Heritage Sounds of Christchurch at the BECA Heritage Week Family Fun Day

- By Camilla Wheeler (Cataloguer / Researcher, Ngā Taonga Sound & Vision) and Sarah Johnston (Client Services Co-ordinator Radio, Ngā Taonga Sound & Vision)

The team from Ngā Taonga Sound and Vision’s Christchurch office occupied Gap Filler’s Dance-o-Mat on Sunday as part of the BECA Heritage Week Family Fun Day. The Dance-o-Mat is a post-quake Christchurch institution – a portable dancefloor, complete with mirror ball, speakers and lights, powered by a coin-operated washing machine. It is currently located in a gravel patch in a still somewhat post-apocalyptic corner of the CBD.

It was a scorcher of a day, with a nor’wester blowing, bright blue skies and the temperature getting up to 27°c. Appropriate then, that one of the songs we were playing was the jazz standard “Blue Skies” – from our collection of historic radio recordings of Christchurch’s first jazz concert at the Radiant Theatre in 1951.

The songs featured early New Zealand jazz greats such as band leader Martin Winiata, vocalist Coral Cummins, and trumpeter Doug Kelly. 93-year-old Doug is still going strong and came down to listen and introduce himself. Our team, and some of our visitors, were thrilled to meet him and listen to some of his stories of the Christchurch jazz circuit of years gone by. More can be heard on a recent episode of Radio New Zealand’s Spectrum.

Here is the opening of the 1951 Christchurch jazz concert programme – featuring a young Doug Kelly:

Ngā Taonga Sound & Vision Radio Collection, all rights reserved. To enquire about re-use of this item please contact sound@ngataonga.org.nz
Ngā Taonga Sound & Vision audio conservator Sandy Ditchburn and local jazz legend Doug Kelly.
Ngā Taonga Sound & Vision audio conservator Sandy Ditchburn and local jazz legend Doug Kelly.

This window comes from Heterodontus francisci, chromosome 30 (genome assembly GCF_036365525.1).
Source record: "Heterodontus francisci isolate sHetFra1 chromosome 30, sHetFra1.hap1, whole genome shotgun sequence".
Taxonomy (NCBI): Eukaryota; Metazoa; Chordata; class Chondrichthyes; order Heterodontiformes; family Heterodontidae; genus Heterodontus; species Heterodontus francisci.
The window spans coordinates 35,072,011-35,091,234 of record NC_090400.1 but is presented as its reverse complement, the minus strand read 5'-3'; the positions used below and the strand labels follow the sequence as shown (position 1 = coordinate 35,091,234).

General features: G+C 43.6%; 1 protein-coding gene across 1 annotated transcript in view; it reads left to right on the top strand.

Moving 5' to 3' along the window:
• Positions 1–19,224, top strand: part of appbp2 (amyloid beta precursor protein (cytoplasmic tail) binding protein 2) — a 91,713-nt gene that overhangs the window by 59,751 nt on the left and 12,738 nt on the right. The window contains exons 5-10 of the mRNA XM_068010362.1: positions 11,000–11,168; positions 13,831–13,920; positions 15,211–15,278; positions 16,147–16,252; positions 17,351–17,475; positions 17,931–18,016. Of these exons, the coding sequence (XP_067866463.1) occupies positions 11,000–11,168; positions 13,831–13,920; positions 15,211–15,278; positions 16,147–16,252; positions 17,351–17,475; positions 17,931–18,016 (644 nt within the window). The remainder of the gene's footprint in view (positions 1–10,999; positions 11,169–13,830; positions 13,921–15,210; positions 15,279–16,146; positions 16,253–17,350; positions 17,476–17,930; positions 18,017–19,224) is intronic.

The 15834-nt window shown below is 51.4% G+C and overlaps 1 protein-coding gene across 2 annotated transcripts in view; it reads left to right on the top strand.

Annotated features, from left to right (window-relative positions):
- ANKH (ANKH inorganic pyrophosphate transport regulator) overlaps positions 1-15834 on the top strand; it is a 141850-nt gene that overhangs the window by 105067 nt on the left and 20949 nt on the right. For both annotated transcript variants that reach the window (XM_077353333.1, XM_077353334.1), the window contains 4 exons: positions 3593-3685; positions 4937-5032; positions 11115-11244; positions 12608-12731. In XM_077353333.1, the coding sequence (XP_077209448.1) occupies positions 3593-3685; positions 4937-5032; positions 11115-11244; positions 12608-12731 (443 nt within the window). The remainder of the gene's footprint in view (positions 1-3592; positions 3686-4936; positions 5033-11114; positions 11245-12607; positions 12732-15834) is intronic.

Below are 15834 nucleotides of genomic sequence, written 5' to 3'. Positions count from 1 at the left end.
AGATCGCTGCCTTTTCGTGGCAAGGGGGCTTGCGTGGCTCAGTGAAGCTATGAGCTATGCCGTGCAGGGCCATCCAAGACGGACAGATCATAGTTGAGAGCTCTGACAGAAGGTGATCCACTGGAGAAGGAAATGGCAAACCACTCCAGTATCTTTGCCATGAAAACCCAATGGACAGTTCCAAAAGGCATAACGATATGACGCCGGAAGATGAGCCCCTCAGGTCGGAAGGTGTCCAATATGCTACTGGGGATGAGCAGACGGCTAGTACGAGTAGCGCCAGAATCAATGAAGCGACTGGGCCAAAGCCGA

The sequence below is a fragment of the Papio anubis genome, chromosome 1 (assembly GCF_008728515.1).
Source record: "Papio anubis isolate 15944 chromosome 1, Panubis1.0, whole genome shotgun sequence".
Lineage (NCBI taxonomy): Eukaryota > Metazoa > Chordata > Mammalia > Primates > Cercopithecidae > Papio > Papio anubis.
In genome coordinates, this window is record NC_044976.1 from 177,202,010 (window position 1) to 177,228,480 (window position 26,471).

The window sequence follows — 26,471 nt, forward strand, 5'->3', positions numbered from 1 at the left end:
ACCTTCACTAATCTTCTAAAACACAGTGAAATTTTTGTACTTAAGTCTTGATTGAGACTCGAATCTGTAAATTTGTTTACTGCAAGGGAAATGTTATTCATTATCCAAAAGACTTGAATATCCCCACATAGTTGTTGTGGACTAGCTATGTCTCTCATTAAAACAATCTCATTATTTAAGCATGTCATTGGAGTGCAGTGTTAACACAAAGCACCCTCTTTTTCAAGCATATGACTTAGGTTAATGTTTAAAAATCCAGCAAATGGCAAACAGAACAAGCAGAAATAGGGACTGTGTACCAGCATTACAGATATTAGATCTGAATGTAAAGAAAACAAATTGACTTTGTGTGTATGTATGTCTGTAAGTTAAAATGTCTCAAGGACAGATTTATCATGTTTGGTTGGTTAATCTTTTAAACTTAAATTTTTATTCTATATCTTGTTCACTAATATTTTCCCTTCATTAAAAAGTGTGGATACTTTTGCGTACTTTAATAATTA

Local swing dancers, The Swingtown Rebels, performed two sets of routines and social dancing, which drew a crowd of onlookers.

The blank wall in the background is the side of the newly-rebuilt Isaac Theatre Royal, which hosted a screening of archival film featuring Christchurch from Ngā Taonga Sound & Vision's collections, also as part of Heritage Week.
The blank wall in the background is the side of the newly-rebuilt Isaac Theatre Royal, which hosted a screening of archival film featuring Christchurch from Ngā Taonga Sound & Vision’s collections, also as part of Heritage Week.

As well as jazz, a recording of the Christchurch Cathedral bells rang out from the Dance-o-Mat speakers, in view of the partially demolished cathedral. The sound brought a tear to the eye of some guests, who had not heard them since they were silenced by the earthquake nearly five years ago.

A Portacom classroom played host to our compilation of kids’ radio favourites from the 1960s and 70s, and was a welcome place for families to sit and have a break out of the sun.

Although the strong, dust-filled nor’wester did its best to blow us away, a fun day was had by all who attended.

Ngā Taonga Sound & Vision staff Shaun and Sandy test out the Dance-o-Mat.
Ngā Taonga Sound & Vision staff Shaun and Sandy test out the Dance-o-Mat.

Listen to more of the Sounds of Lost Christchurch played at the event here.

A big thank you to Gap Filler and SCAPE8 for use of their facilities for our event, and to Chris Bourke, Tamara Smith, Tom Rainey and Aleisha Ward for sharing all their knowledge about Christchurch’s jazz history.

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